Using a novel fabrication process, researchers at the Massachusetts Institute of Technology (MIT) produced smart textiles that snugly conform to the body to sense the wearer’s posture and motions. By incorporating a special type of plastic yarn and using heat to thermoform it, the researchers were able to improve the precision of pressure sensors woven into multilayered knit textiles, which they call 3DKnITS.
The high accuracy of 3DKnITS could make them useful for applications in prosthetics, including a smart textile liner that could measure the pressure a prosthetic limb places on the socket, enabling a prosthetist to easily see how well the device fits, said Irmandy Wicaksono, a research assistant in the MIT Media Lab and lead author of a paper presenting 3DKnITS.
The researchers used the process to create a smart shoe and mat, then built a hardware and software system to measure and interpret data from the pressure sensors in real time. The machine-learning system predicted motions and yoga poses performed by an individual standing on the smart textile mat with about 99 percent accuracy.
The technique could have many applications in healthcare and rehabilitation, such as to produce smart shoes that track the gait of someone learning to walk again after an injury, or socks that monitor pressure on the foot of a patient with diabetes to prevent the formation of ulcers.
“With digital knitting, you have this freedom to design your own patterns and also integrate sensors within the structure itself, so it becomes seamless and comfortable, and you can develop it based on the shape of your body,” Wicaksono said.
The multilayer knit textile is composed of two layers of conductive yarn knit sandwiched around a piezoresistive knit, which changes its resistance when squeezed. Following a pattern, the machine stitches this functional yarn throughout the textile in horizontal and vertical rows. Where the functional fibers intersect, they create a pressure sensor. However, since yarn is soft and pliable, the layers shift and rub against each other when the wearer moves, which generates noise and causes variability that make the pressure sensors much less accurate. To correct for this, Wicaksono decided to incorporate melting fibers and thermoforming into the smart textile fabrication process.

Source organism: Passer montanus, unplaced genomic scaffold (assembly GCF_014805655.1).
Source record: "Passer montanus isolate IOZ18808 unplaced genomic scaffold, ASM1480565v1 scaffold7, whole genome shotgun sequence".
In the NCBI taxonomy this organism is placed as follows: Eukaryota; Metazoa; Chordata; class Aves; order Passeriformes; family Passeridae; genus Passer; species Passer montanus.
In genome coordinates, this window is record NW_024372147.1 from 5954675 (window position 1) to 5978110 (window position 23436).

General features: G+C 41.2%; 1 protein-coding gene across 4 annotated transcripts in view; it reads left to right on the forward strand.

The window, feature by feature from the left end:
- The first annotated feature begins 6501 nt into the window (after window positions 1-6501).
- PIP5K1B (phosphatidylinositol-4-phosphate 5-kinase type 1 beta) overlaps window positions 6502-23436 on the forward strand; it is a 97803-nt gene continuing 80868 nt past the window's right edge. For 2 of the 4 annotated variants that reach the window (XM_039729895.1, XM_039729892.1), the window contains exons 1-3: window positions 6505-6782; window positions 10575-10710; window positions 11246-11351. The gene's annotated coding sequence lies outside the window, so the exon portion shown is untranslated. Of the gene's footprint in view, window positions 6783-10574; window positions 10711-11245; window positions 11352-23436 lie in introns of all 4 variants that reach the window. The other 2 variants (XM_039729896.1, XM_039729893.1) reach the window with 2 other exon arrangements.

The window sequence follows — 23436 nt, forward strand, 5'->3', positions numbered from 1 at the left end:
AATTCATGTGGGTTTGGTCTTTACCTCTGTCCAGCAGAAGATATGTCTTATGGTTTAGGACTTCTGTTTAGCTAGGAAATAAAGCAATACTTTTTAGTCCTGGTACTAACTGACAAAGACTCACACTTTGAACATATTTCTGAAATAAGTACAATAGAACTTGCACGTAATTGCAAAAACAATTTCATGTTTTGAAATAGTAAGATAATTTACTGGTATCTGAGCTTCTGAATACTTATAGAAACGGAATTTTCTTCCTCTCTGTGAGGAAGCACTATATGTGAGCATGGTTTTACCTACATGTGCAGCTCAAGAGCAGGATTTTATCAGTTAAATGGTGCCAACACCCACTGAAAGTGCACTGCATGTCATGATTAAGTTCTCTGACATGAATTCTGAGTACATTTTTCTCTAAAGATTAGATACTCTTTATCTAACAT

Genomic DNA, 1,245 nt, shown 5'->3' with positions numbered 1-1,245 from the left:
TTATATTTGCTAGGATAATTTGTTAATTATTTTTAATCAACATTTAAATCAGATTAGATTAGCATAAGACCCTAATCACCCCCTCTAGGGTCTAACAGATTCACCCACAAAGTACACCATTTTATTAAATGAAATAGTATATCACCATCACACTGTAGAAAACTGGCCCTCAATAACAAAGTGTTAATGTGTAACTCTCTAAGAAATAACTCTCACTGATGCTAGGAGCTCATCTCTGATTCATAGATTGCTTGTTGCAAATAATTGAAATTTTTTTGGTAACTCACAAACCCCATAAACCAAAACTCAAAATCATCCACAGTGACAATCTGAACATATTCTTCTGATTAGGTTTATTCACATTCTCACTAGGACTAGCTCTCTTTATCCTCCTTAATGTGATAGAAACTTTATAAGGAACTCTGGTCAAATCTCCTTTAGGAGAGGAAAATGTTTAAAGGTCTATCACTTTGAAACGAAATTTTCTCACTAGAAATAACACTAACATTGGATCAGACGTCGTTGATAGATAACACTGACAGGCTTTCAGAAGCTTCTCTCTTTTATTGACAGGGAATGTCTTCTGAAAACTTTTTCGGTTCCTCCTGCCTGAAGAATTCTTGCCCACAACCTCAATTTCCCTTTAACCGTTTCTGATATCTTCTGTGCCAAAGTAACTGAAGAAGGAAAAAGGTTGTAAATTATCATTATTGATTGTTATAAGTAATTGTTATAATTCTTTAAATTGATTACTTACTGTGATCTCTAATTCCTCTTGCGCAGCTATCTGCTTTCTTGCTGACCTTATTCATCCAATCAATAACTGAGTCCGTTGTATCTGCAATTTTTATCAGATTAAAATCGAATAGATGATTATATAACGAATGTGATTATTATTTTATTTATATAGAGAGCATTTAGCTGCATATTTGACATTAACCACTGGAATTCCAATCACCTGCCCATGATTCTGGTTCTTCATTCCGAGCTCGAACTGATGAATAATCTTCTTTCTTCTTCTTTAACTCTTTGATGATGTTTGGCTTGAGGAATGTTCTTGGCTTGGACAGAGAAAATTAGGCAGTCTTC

“The thermoforming really solves the noise issue because it hardens the multilayer textile into one layer by essentially squeezing and melting the whole fabric together, which improves the accuracy. That thermoforming also allows us to create 3D forms, like a sock or shoe, that actually fit the precise size and shape of the user,” he said.
Once the model was trained, it could classify the user’s activity on the smart mat (walking, running, doing push-ups, etc.) with 99.6 percent accuracy and could recognize seven yoga poses with 98.7 percent accuracy.
The research team also used a circular knitting machine to create a form-fitted smart textile shoe with 96 pressure-sensing points spread across the entire 3D textile. They used the shoe to measure pressure exerted on different parts of the foot when the wearer kicked a soccer ball.
Currently, the model must be calibrated to each individual before it can classify actions, which is a time-consuming process. Removing that calibration step would make 3DKnITS easier to use. The researchers also want to conduct tests on smart shoes outside the lab to see how environmental conditions like temperature and humidity impact the accuracy of sensors.
Editor’s note: This story was adapted from materials provided by MIT.
The paper, “3DKnITS: Three-dimensional Digital Knitting of Intelligent Textile Sensor for Activity Recognition and Biomechanical Monitoring,” will be presented at the IEEE Engineering in Medicine and Biology Society Conference in September.